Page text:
Drawing since an early age, world-renowned tattoo artist Katherine “Tatu Baby” Flores was born to etch awe-inspiring designs on skin. She got her first tattoo as a young teen, and it was love at first prick. Inspired by her tattoo artist, young Katherine ditched her interest in animation, picked up a tattoo machine and hasn’t stopped slinging ink ever since.
Tattooing for over a decade now, the Miami-based artist with Colombian roots has built an impressive, award-winning portfolio. Tatu Baby has also appeared on Spike TV’s hit reality tattoo competition show “Ink Master” twice (the second time was by being voted back on the show as the fan favorite). And, most recently, she became a new mom to four-month-old Deniro Roman Soto.
We caught up with Tatu Baby to talk about her career in body art, the differences between being a female, Latina artist in the tattoo industry back then and now, and life as an ink-slinging mommy.
What was it about tattooing that inspired you to pick up a tattoo machine?
When I was very young—I had just turned 14-years-old—I got my first tattoo. When I saw the artist drawing the tattoo something clicked in me. I could draw. I’ve been drawing since I was born. So, why not tattoo? Shortly after, a friend of mine helped me make a homemade tattoo machine, and I took it just as a hobby. You know, when you’re young and you’re just experimenting with things. It wasn’t until I was 19 that I decided to take it professionally.
What motivated the decision to go pro?
Well, I tried a different career. I actually went to school for computer animation, but I guess it was the challenge of tattooing that I loved the most. When you tattoo something, there’s no eraser—there’s no going back. You have to do it right the first time, and I just love doing it more than anything else I’ve tried. Also, it was something that was permanently on somebody else’s body that is representing my work. So, it was something of honor and the challenge of it altogether.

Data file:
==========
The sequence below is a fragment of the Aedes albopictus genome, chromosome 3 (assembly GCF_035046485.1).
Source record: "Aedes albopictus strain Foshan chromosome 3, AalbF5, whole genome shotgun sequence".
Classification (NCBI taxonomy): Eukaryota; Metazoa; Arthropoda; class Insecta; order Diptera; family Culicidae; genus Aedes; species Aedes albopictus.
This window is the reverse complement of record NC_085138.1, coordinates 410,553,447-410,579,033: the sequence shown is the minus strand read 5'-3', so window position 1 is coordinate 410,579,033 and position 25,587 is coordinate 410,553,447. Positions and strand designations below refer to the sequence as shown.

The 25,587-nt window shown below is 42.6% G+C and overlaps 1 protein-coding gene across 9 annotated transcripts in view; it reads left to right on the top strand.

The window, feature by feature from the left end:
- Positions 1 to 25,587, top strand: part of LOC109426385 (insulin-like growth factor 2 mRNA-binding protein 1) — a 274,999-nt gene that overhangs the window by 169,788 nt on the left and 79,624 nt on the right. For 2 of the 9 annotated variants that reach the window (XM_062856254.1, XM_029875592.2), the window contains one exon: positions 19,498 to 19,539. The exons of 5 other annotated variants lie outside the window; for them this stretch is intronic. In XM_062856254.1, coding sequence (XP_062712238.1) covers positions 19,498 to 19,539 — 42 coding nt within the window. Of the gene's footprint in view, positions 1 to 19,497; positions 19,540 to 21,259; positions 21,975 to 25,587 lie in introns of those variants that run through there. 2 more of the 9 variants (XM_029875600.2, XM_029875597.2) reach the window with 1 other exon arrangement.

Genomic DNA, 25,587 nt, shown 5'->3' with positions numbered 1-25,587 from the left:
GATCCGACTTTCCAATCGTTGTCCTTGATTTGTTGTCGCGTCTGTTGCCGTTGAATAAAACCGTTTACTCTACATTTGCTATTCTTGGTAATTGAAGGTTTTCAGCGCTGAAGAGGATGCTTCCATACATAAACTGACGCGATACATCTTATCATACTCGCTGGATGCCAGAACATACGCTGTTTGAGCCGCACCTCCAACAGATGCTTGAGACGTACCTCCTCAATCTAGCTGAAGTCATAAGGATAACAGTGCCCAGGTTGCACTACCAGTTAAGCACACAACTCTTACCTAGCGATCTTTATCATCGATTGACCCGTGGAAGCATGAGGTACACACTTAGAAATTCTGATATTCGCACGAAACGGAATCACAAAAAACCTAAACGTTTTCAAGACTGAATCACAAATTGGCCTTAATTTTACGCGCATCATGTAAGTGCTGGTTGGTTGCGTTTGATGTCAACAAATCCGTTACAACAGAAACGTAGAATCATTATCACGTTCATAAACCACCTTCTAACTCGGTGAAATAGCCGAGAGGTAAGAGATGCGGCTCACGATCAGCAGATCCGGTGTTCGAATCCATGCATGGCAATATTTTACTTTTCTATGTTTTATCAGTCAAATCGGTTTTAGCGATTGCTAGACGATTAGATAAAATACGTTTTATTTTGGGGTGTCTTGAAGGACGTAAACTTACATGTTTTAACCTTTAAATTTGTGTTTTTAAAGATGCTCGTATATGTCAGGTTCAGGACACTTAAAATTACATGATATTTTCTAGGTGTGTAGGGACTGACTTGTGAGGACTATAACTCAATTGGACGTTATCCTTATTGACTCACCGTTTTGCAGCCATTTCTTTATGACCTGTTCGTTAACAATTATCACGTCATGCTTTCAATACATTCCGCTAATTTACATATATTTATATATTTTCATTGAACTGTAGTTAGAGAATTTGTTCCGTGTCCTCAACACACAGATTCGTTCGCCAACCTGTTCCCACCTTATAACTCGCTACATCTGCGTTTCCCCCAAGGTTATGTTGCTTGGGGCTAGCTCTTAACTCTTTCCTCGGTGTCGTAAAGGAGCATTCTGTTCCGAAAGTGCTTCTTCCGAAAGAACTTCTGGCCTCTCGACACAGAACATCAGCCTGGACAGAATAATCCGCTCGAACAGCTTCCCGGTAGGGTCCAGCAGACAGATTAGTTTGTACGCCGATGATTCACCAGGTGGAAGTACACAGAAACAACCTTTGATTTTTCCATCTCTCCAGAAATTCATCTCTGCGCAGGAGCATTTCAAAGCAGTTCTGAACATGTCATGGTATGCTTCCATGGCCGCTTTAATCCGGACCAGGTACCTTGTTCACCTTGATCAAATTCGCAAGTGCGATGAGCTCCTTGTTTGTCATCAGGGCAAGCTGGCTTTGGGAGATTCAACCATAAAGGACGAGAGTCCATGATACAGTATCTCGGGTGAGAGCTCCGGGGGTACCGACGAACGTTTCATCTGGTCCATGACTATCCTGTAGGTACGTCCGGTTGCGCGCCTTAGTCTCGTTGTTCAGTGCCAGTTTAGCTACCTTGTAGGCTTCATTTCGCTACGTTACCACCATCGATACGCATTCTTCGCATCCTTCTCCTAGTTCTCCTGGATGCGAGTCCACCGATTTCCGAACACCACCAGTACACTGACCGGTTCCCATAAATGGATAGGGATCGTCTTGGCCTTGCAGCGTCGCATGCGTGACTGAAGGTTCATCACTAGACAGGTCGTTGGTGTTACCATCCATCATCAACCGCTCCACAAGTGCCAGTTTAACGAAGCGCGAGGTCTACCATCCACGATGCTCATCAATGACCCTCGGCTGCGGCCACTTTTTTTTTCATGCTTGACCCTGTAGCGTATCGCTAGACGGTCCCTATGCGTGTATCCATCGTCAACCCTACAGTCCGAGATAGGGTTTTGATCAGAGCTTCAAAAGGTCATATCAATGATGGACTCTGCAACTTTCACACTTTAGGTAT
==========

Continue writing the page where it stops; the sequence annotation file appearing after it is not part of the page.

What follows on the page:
You mentioned making a homemade machine and working on folks when you first began, but how about when you first made the decision to go full time—did you seek out an apprenticeship from a professional tattoo artist in the industry, or did you continue learning on your own?
Fortunately, I was very lucky and never messed up anybody’s tattoo. I was young. I was uneducated about how the tattoo industry worked, so, no—I never looked for an apprenticeship. I pretty much had friends that didn’t care that let me tattoo and practice on them. It worked really well. By the time that I decided to go into tattooing professionally, I already had sort of made a name for myself, and I started working at a very prestigious shop, which was Chico’s Marked 4 Life [in Miami, FL].
The tattoo industry is mostly made up of male artists. Was it difficult breaking into the business as, not only a female artist, but also, a Latina artist?
When I first started, we didn’t have [TV] shows or anything like that. It was something that wasn’t as big as it is now. I felt like it was really difficult for me in a sense of having certain respectful clients and artists at [tattoo] conventions. One, I was very young. I didn’t have that many tattoos myself. I was Hispanic, and I was a woman. I remember this one time I went around the beach looking for a job, and they didn’t ask to see my portfolio. They just judged me off what I looked like, which was crazy because my work was as good as the portfolios they had at their shops. A lot of people gave me the cold shoulder. But, thanks to Pride and to Chico’s Marked 4 Life, because they’re definitely the ones who helped me out a lot during my early career.
Aside from Pride, was there another artist at the shop that took you under their wing when you first started there?
I was a big black and grey artist. I had already practiced a lot with it. It was Hector Arriaga who actually inspired me to do a lot of color. Working together we learned a lot from each other. He definitely taught me a lot.
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